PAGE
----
Pre-Service Science Teachers Epistemologies in the Physical SciencesReport as inadecuate




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Online Submission, Bayburt University Journal of Education Faculty v10 n1 p1-6 2015

Students' epistemologies play a crucial role in helping them construct knowledge. In addition, studying epistemological beliefs is important because they influence students' motivation and affect students' selection of learning strategies (Schommer, Crouse, & Rhodes, 1992; Hofer & Pintrich, 1997). The purpose of this study is to investigate primary pre-service science teachers' epistemologies, their views about the nature of knowledge and learning in the physical sciences. Epistemological Beliefs Assessment for Physical Science (EBAPS) (White et al., 1999) survey was used to collect data. EBAPS attempts to focus on epistemology to the extent possible, and also attempts to probe tacit, contextualized epistemological knowledge that may affect students' science learning. In that case, it is important to attend pre-service science teachers' epistemologies because it may assist us to explain the differences in their learning with research-based curricula, construct more effective curricula, and become better science instructors (Lising & Elby, 2005). The EBAPS survey was administered to primary pre-service science teachers at Bahrain Teachers College (BTC). Most of the pre-service science teachers have a great deal of difficult learning physical sciences and they behave like non-expert like.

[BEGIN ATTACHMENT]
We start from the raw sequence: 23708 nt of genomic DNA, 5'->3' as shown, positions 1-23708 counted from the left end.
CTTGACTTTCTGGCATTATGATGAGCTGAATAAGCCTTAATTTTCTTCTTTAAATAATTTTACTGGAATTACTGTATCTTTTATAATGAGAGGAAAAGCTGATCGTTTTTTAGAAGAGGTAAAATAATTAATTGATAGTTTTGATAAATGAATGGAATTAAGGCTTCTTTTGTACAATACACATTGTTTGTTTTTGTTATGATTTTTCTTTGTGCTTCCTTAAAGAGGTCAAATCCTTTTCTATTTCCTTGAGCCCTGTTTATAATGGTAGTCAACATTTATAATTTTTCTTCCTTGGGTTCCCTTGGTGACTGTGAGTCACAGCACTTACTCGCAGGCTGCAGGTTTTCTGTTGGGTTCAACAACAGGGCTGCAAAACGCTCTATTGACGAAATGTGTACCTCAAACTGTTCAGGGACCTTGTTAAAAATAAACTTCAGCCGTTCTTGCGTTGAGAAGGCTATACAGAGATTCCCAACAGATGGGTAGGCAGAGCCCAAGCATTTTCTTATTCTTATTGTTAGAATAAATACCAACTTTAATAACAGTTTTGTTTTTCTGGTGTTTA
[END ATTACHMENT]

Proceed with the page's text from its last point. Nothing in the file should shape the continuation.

Descriptors: Preservice Teachers, Epistemology, Physical Sciences, Beliefs, Student Surveys, Student Teacher Attitudes, Likert Scales, Scientific Literacy, Questioning Techniques, Achievement Gains, Pedagogical Content Knowledge, Foreign Countries





Author: Örnek, Funda

Source: https://eric.ed.gov/?q=a&ft=on&ff1=dtySince_1992&pg=2756&id=ED564151



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